The Hidden Costs of Not Using Discretionary Controls
41 Pages Posted: 11 Jan 2019
Date Written: December 20, 2018
This study investigates the effect of a principal’s choice on the availability of discretionary controls, where discretionary controls are defined as those not supported by enforceable explicit contracts. In contrast to prior findings on explicit controls, we find that agent reciprocity is not significantly less when principals choose a discretionary control than when they are exogenously available. That is, we find no hidden costs of discretionary control. We tentatively attribute this finding to agents viewing discretionary controls as less intrusive than explicit controls. Interestingly, we find that agent reciprocity is less when principals choose to forgo discretionary controls than when the discretionary controls are not available. One explanation for this result is that agents perceive that principals who turn down the option to have discretionary controls available place less value on agents’ norm-adhering behavior than other principals. These findings support the often-used managerial practice of using discretionary controls.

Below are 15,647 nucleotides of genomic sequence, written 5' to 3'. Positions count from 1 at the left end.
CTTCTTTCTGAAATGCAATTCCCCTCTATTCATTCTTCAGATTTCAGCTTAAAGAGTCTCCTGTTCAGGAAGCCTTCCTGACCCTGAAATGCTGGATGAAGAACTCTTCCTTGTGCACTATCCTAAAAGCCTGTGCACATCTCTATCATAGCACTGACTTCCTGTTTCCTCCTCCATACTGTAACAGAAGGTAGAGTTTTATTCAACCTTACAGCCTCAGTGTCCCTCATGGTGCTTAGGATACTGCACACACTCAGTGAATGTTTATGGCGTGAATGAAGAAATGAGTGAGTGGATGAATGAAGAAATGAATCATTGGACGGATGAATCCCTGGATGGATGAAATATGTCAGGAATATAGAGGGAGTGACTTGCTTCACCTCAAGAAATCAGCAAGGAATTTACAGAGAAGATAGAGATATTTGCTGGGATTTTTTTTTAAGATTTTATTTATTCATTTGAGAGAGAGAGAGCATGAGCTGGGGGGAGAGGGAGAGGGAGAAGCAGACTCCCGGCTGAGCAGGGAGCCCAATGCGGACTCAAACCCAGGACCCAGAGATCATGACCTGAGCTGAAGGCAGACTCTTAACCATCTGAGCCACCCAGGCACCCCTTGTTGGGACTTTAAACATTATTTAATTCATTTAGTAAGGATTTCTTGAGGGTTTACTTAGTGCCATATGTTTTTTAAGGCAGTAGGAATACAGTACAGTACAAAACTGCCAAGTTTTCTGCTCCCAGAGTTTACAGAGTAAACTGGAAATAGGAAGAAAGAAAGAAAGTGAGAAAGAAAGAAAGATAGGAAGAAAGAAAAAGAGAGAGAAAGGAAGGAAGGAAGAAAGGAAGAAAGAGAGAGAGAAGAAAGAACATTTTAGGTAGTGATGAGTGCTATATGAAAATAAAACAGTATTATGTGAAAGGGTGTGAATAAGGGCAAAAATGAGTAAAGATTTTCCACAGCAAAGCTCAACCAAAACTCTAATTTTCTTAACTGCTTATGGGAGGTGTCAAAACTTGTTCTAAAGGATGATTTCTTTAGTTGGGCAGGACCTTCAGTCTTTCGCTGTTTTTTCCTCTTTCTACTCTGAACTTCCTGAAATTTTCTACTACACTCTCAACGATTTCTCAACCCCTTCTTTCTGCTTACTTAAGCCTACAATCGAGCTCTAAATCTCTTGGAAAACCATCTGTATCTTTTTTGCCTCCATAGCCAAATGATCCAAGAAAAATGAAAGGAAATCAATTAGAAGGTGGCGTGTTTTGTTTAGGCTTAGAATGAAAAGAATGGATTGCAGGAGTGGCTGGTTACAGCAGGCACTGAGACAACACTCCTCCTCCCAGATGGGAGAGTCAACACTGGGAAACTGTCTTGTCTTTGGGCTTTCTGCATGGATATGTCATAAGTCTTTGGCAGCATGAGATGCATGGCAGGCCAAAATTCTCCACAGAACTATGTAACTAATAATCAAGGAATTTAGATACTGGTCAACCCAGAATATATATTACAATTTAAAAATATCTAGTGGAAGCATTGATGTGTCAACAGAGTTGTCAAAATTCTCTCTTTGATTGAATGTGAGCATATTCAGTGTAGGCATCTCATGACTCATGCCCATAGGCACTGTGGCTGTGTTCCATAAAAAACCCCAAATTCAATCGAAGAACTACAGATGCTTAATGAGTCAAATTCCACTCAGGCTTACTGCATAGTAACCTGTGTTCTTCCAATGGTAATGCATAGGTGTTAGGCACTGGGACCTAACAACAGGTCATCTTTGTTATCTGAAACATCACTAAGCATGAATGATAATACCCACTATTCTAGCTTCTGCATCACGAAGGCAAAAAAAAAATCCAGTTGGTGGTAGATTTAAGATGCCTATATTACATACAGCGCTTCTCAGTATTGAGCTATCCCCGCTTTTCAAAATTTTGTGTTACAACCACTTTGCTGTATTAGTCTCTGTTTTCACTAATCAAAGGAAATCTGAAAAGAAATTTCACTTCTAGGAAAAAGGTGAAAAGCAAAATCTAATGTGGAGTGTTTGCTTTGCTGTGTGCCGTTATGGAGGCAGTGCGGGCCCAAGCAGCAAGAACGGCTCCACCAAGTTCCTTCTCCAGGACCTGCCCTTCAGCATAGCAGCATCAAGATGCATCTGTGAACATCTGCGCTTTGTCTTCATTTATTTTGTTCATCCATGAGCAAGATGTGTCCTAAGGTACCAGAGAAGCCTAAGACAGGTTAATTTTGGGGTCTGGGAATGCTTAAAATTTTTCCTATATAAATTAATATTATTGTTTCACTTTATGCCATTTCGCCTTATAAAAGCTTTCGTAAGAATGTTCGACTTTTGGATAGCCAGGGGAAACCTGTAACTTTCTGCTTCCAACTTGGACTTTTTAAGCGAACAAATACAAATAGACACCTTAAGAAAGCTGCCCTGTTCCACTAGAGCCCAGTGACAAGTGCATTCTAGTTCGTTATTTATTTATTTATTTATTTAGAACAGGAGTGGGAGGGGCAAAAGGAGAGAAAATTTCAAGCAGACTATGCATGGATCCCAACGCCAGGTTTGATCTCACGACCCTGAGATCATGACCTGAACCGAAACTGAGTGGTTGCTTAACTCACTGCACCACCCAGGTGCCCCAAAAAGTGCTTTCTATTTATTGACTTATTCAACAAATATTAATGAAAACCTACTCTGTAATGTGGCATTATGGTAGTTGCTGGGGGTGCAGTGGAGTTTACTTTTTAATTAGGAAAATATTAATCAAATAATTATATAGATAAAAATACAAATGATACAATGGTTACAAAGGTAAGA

Keywords: Discretionary Control; Gift-Exchange; Motivational Crowding
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